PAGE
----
Input Devices

Headband Gives Wearer "Sixth-Sense" 234

An anonymous reader writes "New Scientist reports on a headband developed at the University of Tokyo that allows the wearer to feel their surroundings at a distance — as if they had cats whiskers. Infrared sensors positioned around the headband vibrate to signal when and where an object is close. There are also a few great videos of people using it to dodge stuff while blindfolded."
Mozilla

Mozilla Quietly Resurrects Eudora 309

Stony Stevenson writes to mention that the Mozilla Foundation has quietly released the first beta version of the revised Eudora email application. This is the first development Eudora has seen since Qualcomm stopped development and turned it over to the open source community in 2006. "Eudora first appeared in 1988 and quickly became one of the first popular email applications, enjoying its heyday in the early 1990s as it developed over the early days of the internet. Use of Eudora began to wane in the mid-1990s as the third-party application was muscled out of the market by web-based services such as Hotmail and bundled applications such as Outlook." Linux.com has a bit more explanation about why many may not consider this simply a new release of Eudora. According to the release page the new Eudora application is not intended to compete with Thunderbird, but instead to complement it.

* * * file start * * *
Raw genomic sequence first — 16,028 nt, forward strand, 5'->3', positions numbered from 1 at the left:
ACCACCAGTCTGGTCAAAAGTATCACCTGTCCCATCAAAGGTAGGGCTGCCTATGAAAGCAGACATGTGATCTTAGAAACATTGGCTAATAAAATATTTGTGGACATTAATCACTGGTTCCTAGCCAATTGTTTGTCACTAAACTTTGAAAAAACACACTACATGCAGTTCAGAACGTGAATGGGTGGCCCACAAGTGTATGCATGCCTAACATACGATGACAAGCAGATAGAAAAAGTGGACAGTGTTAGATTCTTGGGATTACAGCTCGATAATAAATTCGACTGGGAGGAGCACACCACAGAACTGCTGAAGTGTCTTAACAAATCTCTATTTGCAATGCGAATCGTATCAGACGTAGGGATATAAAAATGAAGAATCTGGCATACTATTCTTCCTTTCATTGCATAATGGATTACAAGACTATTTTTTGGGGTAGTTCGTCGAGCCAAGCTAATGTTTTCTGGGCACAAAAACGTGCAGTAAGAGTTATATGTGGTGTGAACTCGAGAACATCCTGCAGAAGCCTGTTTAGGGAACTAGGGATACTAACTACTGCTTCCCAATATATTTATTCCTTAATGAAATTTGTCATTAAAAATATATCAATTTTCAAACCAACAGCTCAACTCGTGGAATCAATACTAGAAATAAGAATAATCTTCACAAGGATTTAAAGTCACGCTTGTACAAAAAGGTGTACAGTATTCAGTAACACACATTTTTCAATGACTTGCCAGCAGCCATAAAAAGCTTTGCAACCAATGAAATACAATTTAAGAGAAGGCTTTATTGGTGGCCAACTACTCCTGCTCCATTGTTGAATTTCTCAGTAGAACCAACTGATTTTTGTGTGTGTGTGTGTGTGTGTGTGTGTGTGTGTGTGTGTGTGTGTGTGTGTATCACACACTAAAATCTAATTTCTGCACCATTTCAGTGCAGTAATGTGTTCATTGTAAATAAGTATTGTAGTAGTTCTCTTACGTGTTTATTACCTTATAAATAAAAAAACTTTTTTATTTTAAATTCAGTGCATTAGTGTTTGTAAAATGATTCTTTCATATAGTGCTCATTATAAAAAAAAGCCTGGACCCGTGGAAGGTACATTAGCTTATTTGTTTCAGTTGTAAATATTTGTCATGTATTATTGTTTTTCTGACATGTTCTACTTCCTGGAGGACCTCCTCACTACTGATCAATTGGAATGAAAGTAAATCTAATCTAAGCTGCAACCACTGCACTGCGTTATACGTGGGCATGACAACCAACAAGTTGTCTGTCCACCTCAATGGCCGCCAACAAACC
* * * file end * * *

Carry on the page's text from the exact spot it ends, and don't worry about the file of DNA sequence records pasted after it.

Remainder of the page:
The Internet

See Who Is Whitewashing Wikipedia 478

Decius6i5 writes "Caltech grad student Virgil Griffith has launched a search tool that uncovers whitewashing and other self-interested editing of Wikipedia. Users can generate lists of every edit to Wikipedia which has been made from a particular IP address range. The tool has already uncovered a number of interesting edits, such as one from the corporate offices of Diebold which removed large sections of content critical of their electronic voting machines. A Wired story provides more detail and Threat Level is running a contest to see who can come up with the most interesting Wikipedia spin job."
Privacy

House Approves Warrantless Wiretapping Extension 342

An anonymous reader writes "The House of Representatives voted 227-183 to update the Foreign Intelligence Surveillance Act (FISA) to allow warrantless wiretapping of telephone and electronic communications. The vote extends the FISA amendment for six months. 'The administration said the measure is needed to speed the National Security Agency's ability to intercept phone calls, e-mails and other communications involving foreign nationals "reasonably believed to be outside the United States." Civil liberties groups and many Democrats said it goes too far, possibly enabling the government to wiretap U.S. residents communicating with overseas parties without adequate oversight from courts or Congres.'"
Censorship

Censoring a Number 1046

Rudd-O writes "Months after successful discovery of the HD-DVD processing key, an unprecedented campaign of censorship, in the form of DMCA takedown notices by the MPAA, has hit the Net. For example Spooky Action at a Distance was killed. More disturbingly, my story got Dugg twice, with the second wave hitting 15,500 votes, and today I found out it had simply disappeared from Digg. How long until the long arm of the MPAA gets to my own site (run in Ecuador) and the rest of them holding the processing key? How long will we let rampant censorship go on, in the name of economic interest?" How long before the magic 16-hex-pairs number shows up in a comment here?